Why should politics be left to politicians? If they had their way we’d all be waving flags and buying crap on credit, while the corporate-government revolving door does enough RPMs to power a generator that could light up Manhattan. On the other hand, if the unwashed masses had their way we’d all be burning flags and sharing watery vegan gruel in the mess halls of our workers’ collective. I propose that politics should be handled exclusively by playwrights. If you check out Created Equal at The Theater at the 14th Street Y anytime from now until February 12th, you’ll know why. This collection of six short plays will entertain you, outrage you, inspire you, and give you debating points for weeks to come.
Created Equal is the second production this season for The Red Fern Theatre Company, whose mission is “to provoke social awareness and change through its theatrical productions and outreach.” The six plays that comprise the show are by exciting, young New York playwrights J. Holtham, Kristen and Luanne Rosenfeld, Anna Moench, Rob Askins, Jen Silverman, and Joshua Conkel, who took the assignment to write on inequality in America seriously.
Media saturation may sound like fun, but after a while you just get sick of it all. Newt Gingrich’s latest campaign ads show that the language of film and theater is intervolved with the manipulations of the powerful and the iron digestion of the credulous. Will people say anything to get power? Will people believe anything if it satisfies their sense of outrage, or schadenfreude, or simple malice? Has politics always been this dirty, this nasty? The answer is, yes. It has. From Pericles to Ron Paul (the comparison is between historical epochs, not the world-historical significance of the politicians) public life has been one part theater, one part back room deals, and one part character assassination.
In Lex Before Marriage, by Jen Silverman, Clyde is cowering in his room to protest his favorite cousin Lex’s gay marriage. Clyde has a recurring fantasy that lesbians like Lex are all good girls gone bad, turned to lesbianism by loose sexual behavior and permissive liberal culture. Lex comes in to try and talk him into attending her wedding. Though they don’t break any new ground on the debate (as they themselves admit), Clyde agrees to honor his cousin by toasting her at her nuptials.
Equal Time by Kristen and Luanne Rosenfeld tries to rise above the fray. Two politicians are being coached by two professional campaign managers, who are closer to each other than they are to the two candidates. The managers are spin-meisters, poll watchers, strategists, and rhetoricians. They think the electorate are a bunch of sheep blindly following the bellwether. One of them tells his candidate to save her ideas about good government until she’s elected. But the irrepressible candidate, played by Cicily Daniels, pulls a Bulworth and starts to shoot from the hip. The scene ends with all the participants singing a song in praise of liberty.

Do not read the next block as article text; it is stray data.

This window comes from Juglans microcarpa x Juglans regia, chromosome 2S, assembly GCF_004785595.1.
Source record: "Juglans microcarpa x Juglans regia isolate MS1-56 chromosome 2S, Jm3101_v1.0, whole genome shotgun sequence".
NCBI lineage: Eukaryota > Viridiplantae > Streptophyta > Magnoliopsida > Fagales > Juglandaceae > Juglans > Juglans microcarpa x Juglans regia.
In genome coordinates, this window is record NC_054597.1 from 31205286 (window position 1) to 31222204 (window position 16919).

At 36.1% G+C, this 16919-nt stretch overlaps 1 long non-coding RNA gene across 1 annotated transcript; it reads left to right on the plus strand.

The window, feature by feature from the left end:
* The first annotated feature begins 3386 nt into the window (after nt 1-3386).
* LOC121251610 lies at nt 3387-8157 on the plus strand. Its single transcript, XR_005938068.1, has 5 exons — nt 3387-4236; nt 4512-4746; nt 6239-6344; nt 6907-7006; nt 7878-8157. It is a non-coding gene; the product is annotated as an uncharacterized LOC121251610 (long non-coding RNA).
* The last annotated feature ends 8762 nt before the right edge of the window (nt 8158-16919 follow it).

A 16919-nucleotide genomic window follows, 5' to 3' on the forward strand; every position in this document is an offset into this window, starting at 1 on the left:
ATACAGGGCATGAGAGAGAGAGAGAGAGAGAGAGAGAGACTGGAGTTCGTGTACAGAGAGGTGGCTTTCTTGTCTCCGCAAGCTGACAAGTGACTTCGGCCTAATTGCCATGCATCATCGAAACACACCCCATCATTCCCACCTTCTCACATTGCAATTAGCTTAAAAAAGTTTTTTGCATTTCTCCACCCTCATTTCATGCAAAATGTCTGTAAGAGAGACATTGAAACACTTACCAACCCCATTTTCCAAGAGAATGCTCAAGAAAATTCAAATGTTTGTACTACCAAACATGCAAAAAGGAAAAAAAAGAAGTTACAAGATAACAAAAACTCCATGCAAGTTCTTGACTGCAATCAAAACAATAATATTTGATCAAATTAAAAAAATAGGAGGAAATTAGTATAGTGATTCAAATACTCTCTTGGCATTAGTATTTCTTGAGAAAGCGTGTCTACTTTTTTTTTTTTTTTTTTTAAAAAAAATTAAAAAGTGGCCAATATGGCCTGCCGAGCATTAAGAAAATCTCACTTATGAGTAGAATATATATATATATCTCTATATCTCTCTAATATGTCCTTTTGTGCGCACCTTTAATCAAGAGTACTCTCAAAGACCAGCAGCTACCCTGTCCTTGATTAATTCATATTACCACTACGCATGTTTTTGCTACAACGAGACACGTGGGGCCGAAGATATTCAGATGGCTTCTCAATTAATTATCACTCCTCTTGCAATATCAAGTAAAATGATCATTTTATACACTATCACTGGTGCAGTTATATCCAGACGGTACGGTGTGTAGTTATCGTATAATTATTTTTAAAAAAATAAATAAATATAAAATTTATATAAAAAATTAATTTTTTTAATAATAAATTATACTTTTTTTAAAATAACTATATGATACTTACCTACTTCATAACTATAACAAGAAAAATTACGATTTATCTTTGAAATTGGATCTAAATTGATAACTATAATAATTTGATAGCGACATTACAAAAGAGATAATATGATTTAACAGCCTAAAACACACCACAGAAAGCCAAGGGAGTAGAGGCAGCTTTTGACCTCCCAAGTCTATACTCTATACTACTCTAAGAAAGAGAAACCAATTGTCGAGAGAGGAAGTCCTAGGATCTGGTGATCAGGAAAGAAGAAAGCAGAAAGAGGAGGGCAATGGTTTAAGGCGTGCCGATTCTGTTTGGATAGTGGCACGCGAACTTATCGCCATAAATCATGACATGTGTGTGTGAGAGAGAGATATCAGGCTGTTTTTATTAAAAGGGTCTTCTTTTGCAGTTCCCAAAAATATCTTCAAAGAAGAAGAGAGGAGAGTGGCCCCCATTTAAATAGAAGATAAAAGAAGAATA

Bromides and sloganeering aside, Occupied by J. Holtham gives us a perfect example of theater’s power to cut through the bullshit. The scene opens on a guerrilla theater group doing their last rehearsal for a protest that is scheduled to happen in a couple of hours. One of the members — a white woman — complains that the only two women in the group have to perform with tape over their mouths, and she wants her voice to be heard! Half the brilliance of this short piece is the casting: one white man, one black man, one hipanic man, a white woman and a woman of color (Asian) make up the cast. J. Holtham (a black man) deftly wields an IED of theatrical irony to explore and explode the hypocrisies of radical anarchism (left and right) and the identity politics that constitute them.
The difference between political theatre and the Theater of Politics have everything to do with the former’s deft use of irony versus the latter’s desperate need to kill irony in the service of sentimentality and schmaltz. I firmly believe that our country was saved from self-destruction four years ago by Will Farrell and Tina Fey. It warms the cockles of my cold, cynical heart to see the great tradition of American political theatre nurtured and perpetuated with so much panache at the 14th street Y.
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